Editor’s note: This is one of an occasional series of stories highlighting the health risk — particularly to children — of lead service lines, which deliver water from city water mains to about 70,000 homes in Milwaukee.
Ald. Tony Zielinski will introduce a resolution in the coming weeks that would create a task force to produce a comprehensive plan to combat lead poisoning. Zielinski joins other aldermen, Interim Health Commissioner Patricia McManus and representatives of community-based organizations, who have previously called for such a plan.
Supporters said the plan must include strategies to educate residents about the risks of lead poisoning through paint, water and soil, as well as more aggressive efforts to distribute water filters and ensure children are being regularly tested. The plan would set a timeline to achieve specific goals, including replacing lead service pipes that currently deliver water to more than 70,000 city homes.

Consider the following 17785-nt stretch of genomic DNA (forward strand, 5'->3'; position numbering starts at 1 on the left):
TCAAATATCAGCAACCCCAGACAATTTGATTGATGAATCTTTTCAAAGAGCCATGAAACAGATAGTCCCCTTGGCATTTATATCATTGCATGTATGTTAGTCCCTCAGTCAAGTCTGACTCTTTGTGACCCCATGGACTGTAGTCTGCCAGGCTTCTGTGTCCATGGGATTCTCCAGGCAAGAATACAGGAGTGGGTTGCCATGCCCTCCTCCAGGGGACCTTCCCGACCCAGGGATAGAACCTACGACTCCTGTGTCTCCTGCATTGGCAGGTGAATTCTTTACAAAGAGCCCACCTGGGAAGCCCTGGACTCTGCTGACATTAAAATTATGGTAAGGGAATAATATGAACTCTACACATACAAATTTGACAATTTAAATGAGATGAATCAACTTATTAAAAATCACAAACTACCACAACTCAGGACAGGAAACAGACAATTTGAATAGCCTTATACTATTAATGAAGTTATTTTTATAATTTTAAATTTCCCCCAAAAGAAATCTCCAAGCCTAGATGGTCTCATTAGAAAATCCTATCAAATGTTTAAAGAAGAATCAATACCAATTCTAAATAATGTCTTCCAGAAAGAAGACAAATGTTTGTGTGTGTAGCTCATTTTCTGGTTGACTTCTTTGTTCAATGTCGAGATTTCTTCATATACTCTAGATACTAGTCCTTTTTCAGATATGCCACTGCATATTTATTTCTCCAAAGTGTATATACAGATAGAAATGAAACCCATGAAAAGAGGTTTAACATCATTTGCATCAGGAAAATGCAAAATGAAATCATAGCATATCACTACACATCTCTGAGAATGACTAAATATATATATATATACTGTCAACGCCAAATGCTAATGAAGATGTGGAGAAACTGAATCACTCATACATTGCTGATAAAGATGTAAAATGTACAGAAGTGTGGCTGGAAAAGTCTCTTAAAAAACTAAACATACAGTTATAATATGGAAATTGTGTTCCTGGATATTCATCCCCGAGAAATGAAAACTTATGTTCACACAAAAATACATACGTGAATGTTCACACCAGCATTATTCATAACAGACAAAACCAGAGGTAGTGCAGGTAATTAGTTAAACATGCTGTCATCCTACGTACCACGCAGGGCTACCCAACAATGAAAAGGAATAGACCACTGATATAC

In the meantime, activists and city officials have said filters need to be made more widely available, particularly for families that can’t afford to buy one. They also said continued outreach to educate people is essential.
The City of Milwaukee and Milwaukee Health Department have, over the last few years, been criticized by community advocates for communication they say was not straightforward or honest. Representatives of community-based organizations, including Kirsten Shead, co-chair of Milwaukee Water Commons’ drinking water initiative, said it is time to admit that lead in water is a problem and get more aggressive about addressing the issue.